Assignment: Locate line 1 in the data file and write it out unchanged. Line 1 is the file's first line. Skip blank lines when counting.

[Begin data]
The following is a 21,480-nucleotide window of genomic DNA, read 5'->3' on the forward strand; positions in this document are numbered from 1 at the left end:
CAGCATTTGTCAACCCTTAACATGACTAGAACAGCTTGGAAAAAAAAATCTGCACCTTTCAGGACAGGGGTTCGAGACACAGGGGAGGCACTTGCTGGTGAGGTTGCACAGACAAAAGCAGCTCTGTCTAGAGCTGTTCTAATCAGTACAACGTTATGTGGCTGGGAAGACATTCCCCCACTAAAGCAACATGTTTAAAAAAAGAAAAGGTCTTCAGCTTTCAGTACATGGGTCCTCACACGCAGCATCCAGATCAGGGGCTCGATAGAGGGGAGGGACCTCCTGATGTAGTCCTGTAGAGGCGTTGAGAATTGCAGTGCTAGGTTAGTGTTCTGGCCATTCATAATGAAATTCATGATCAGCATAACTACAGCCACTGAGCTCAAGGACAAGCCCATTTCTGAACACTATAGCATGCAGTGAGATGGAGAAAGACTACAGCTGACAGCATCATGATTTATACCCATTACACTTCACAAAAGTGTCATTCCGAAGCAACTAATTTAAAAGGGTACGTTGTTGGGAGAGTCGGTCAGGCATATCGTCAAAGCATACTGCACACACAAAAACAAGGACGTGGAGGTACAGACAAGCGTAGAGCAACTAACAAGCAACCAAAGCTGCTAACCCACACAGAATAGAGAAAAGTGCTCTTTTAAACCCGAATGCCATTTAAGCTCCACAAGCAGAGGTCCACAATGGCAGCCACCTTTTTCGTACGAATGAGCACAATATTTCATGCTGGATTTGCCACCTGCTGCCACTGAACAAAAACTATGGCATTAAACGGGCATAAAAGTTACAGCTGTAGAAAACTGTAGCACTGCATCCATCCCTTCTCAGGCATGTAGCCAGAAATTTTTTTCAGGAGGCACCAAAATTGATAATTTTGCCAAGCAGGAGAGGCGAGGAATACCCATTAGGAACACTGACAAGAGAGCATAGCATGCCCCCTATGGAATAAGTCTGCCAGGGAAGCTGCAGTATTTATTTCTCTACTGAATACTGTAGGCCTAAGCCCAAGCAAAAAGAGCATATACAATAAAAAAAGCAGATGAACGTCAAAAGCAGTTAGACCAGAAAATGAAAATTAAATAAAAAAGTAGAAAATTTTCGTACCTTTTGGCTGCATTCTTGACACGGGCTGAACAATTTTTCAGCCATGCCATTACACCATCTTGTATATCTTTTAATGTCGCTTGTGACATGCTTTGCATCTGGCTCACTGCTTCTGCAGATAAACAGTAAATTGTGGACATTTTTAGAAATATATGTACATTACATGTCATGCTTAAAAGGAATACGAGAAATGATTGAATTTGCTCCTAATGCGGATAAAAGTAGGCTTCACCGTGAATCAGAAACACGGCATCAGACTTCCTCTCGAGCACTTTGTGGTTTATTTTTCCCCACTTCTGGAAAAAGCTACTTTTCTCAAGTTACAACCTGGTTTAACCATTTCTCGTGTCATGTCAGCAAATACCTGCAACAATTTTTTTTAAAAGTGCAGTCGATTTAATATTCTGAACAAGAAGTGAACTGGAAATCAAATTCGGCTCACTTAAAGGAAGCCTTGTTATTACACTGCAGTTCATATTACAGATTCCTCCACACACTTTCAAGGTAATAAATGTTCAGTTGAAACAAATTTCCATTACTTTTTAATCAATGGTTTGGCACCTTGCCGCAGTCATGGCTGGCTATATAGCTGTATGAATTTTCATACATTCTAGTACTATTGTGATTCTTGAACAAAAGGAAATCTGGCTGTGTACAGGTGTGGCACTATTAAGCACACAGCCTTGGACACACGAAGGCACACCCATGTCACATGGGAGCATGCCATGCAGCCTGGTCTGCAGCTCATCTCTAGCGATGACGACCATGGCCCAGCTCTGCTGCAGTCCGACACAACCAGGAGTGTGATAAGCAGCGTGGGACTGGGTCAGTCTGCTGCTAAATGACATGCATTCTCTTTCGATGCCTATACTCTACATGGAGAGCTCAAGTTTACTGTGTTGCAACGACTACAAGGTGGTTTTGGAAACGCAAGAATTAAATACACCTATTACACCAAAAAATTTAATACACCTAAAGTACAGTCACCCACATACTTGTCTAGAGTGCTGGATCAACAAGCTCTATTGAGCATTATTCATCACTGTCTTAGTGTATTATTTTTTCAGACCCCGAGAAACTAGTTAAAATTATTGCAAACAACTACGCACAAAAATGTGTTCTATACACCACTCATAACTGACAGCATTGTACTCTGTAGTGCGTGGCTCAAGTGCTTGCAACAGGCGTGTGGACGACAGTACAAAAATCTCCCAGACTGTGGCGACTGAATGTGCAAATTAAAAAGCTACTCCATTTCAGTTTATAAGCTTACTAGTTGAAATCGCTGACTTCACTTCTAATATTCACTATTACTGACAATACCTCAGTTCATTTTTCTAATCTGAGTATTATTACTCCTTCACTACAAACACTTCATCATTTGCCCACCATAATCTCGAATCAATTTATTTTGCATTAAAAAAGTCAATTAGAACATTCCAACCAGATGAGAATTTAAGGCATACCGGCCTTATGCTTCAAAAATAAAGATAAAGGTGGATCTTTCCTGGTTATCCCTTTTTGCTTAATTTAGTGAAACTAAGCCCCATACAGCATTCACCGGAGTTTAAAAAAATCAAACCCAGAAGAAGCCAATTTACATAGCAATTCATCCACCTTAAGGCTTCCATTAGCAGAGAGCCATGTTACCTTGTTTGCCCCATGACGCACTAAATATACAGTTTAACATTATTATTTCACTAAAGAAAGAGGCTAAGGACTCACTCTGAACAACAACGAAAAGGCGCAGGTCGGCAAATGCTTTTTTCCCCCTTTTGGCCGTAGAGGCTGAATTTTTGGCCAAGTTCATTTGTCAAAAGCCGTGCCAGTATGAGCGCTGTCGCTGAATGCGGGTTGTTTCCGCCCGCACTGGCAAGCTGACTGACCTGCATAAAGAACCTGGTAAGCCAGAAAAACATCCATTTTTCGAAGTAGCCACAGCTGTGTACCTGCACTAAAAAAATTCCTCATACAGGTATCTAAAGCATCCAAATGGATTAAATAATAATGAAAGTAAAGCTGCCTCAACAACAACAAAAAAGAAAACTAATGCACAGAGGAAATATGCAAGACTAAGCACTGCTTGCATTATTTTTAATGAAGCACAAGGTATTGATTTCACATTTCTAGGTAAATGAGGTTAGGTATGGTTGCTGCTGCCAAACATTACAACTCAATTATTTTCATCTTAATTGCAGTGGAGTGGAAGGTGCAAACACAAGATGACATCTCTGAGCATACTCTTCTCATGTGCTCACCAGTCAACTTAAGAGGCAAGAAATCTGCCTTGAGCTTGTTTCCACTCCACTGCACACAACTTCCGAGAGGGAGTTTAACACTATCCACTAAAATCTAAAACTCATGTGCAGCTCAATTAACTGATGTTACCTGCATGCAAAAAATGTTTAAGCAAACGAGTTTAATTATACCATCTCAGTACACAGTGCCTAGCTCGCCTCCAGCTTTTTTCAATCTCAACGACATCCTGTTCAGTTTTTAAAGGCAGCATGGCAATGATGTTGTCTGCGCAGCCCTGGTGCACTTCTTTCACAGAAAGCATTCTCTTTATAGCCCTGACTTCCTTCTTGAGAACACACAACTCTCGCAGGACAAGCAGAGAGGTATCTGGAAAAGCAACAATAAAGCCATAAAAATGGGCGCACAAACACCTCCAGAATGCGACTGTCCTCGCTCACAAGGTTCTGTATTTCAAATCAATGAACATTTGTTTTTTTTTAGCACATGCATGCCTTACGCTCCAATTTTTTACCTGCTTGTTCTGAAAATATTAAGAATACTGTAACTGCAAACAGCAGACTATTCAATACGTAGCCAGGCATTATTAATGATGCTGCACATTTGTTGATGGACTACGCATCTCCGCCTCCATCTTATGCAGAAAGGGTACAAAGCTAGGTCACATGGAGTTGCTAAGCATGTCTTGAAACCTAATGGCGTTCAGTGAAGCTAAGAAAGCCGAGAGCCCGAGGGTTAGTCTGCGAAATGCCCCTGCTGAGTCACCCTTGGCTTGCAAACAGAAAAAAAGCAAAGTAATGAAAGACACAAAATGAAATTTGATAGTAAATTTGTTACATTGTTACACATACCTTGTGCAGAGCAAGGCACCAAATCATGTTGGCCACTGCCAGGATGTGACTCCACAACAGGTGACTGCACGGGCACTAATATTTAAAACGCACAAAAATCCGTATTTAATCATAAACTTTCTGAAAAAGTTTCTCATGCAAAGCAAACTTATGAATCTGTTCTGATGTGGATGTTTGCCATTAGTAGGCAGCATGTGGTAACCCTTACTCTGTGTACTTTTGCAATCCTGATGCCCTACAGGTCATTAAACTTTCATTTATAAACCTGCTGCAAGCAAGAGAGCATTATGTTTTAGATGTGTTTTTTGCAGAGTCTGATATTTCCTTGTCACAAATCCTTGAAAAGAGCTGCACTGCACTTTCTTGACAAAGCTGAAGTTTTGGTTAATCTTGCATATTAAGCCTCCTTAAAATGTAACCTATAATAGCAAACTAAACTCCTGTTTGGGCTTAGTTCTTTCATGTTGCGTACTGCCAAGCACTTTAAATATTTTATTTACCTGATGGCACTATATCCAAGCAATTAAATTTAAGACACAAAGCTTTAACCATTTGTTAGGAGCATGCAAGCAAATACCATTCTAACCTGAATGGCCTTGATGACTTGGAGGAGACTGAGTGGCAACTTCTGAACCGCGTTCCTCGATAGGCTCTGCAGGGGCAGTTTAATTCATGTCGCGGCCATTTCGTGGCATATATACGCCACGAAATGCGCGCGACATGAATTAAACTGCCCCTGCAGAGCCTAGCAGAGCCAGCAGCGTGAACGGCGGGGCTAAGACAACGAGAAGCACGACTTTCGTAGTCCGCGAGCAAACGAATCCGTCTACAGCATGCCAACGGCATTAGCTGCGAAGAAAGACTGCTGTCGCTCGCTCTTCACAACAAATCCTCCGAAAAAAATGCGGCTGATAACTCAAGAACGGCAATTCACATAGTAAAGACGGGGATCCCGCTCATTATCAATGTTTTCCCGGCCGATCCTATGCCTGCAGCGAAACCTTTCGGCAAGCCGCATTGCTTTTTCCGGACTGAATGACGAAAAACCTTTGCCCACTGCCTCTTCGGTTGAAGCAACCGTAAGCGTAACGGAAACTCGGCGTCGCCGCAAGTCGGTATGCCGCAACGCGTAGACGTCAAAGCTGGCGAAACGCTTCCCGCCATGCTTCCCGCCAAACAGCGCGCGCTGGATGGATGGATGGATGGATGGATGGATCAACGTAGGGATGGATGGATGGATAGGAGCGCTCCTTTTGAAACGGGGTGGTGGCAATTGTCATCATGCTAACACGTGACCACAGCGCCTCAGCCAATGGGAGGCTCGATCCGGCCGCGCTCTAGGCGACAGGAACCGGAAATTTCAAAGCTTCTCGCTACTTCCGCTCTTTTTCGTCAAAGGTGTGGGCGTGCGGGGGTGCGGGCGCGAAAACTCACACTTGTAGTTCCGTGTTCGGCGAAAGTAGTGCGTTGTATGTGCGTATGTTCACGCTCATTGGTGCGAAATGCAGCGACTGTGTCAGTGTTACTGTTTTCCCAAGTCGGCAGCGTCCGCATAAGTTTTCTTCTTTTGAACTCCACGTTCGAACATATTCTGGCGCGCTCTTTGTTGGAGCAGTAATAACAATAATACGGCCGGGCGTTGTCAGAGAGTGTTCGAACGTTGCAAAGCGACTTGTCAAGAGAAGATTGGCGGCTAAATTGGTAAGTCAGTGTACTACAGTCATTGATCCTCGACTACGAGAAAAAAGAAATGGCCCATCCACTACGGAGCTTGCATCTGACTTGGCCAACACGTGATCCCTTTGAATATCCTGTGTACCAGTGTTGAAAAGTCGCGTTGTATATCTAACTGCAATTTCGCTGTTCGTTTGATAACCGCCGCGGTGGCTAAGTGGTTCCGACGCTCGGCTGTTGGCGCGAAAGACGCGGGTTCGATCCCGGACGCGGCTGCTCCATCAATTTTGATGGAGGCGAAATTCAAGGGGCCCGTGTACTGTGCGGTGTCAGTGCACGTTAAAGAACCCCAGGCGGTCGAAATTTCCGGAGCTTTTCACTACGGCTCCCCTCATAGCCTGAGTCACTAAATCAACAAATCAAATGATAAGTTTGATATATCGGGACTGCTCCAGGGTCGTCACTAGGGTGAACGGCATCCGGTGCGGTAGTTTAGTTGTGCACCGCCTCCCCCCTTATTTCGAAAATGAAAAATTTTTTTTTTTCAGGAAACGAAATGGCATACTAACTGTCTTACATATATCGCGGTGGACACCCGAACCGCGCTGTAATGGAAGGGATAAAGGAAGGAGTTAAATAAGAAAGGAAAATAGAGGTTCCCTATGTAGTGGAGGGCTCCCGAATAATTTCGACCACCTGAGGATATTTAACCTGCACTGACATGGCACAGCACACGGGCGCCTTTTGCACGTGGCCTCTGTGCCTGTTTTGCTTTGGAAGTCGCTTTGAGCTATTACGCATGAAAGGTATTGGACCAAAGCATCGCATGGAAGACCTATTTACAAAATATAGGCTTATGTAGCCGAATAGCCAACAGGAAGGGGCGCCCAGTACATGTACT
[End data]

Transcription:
The following is a 21,480-nucleotide window of genomic DNA, read 5'->3' on the forward strand; positions in this document are numbered from 1 at the left end: